Fernando de Herrera, also known as El Divino, was born in 1534 in Seville, Spain. Not much is known about the early life of Herrera despite being well known in his native town. There are references to a humble birth, with many claiming that he was born of noble parents of moderate means. With that being said, he was a lyric poet and scholar. He was one of the most prominent figures in the first School of Sevilla (Seville). The School of Sevilla was a group of 16th century Spanish neoclassic poets and humanists that took an interest in rhetoric and the form of language.

Herrera opted to take minor religious orders and was appointed to a benefice in Seville. The income from this position allowed him to spend his life studying and writing. The service that he entered into was that of Don Alvaro de Portugal, Count of Gelves. Herrera fell in love with the Count’s wife, Leonor, who became his muse and to whom many of his poems are dedicated.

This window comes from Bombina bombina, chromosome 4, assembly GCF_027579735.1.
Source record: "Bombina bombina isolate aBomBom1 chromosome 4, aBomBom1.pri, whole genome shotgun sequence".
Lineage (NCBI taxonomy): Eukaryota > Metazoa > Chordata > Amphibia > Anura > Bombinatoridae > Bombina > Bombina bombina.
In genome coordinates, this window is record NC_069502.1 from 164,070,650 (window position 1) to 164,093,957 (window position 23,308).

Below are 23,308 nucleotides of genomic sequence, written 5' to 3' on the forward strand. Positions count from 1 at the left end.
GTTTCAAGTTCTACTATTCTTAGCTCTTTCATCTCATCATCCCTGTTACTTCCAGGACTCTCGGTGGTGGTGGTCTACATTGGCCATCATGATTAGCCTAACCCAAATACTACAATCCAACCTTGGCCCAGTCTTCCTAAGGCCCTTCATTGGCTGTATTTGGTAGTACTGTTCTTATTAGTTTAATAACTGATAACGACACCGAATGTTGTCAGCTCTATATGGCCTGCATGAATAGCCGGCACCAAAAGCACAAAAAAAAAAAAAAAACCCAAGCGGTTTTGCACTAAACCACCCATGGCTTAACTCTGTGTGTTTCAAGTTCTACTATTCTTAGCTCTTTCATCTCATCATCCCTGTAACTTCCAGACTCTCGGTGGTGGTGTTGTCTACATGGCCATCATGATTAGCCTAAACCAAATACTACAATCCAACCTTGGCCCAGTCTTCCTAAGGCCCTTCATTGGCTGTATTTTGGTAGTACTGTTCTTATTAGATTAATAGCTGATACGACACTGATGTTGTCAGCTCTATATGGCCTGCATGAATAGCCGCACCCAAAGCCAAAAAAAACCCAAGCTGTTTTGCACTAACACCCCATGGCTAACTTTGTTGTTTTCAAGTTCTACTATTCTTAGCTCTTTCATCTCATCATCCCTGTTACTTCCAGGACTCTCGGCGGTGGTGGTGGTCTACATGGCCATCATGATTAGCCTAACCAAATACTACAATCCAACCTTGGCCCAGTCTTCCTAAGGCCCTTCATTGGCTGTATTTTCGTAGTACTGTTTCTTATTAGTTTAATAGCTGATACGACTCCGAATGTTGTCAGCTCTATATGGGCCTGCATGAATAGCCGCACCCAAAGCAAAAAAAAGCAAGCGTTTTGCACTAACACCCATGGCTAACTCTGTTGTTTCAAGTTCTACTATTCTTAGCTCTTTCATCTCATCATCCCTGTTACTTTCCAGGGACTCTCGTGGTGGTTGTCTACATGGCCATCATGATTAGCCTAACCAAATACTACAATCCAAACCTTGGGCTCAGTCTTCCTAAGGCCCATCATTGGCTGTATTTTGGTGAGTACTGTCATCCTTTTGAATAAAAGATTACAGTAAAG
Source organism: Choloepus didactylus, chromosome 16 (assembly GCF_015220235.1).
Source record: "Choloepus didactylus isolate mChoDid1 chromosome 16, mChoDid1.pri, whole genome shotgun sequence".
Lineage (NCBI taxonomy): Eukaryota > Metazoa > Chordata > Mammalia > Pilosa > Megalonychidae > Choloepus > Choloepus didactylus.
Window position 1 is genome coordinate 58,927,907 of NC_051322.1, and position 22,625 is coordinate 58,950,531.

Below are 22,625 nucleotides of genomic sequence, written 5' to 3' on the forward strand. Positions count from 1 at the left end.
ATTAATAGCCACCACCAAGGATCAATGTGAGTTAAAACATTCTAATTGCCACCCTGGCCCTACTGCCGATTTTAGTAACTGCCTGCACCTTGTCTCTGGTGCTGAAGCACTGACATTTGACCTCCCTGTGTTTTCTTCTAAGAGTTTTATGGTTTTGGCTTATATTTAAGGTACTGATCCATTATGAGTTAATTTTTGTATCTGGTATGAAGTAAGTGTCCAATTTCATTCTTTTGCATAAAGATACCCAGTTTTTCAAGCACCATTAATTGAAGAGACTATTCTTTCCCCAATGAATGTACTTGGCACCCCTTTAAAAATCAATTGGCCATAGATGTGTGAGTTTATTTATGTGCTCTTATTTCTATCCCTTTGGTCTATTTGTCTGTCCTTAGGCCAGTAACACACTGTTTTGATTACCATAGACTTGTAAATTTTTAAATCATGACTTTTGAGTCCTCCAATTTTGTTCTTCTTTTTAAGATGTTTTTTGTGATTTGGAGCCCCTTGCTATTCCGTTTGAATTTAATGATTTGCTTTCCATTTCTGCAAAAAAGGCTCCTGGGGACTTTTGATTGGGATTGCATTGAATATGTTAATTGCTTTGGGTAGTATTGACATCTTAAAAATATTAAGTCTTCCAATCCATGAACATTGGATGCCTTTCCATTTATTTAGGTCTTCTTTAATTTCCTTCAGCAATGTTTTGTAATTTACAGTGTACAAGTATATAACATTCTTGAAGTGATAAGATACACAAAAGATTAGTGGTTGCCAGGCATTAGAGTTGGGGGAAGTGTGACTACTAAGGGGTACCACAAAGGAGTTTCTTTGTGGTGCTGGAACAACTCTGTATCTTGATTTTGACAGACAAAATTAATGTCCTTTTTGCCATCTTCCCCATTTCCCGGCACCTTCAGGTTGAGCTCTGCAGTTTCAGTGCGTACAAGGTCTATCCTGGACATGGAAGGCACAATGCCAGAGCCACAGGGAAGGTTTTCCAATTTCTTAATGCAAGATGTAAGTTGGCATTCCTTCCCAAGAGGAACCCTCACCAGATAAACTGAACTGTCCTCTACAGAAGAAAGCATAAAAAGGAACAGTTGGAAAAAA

Fernando de Herrera published several works. His aristocratic literary ideas were presented in Anotaciones a las obras de Garcilaso de la Vega (1580; “Notes on the Works of Garcilaso de la Vega”). This work praised the innovations of the poet Garcilaso de la Vega, as well as several other poets of Sevilla. Two years later, he published his own poetry titled Algunas obras de Fernando de Herrera (1582; “Some Works of Fernando de Herrera”). In this publication he expanded on the style of Garcilaso de la Vega and began to use culteranismo. Culteranismo was an ornate and affected poetic style which flourished in 16th and 17th century Spain. While Herrera had many poems addressed to Leonor, his most enduring poems are his patriotic odes which included Old Testament rhetoric. Ferrera also composed a history titled Relación de la guerra de Chipre y batalla naval de Lepanto (1572; “Account of the War of Cyprus and the Naval Battle of Lepanto”), and a biography titled Elogio de la vida y muerte de Tomás Moro (1592; “Eulogy on the Life and Death of Thomas More”).

Hallie on Christopher Marlowe

Christopher Marlowe (Hallie Nowak)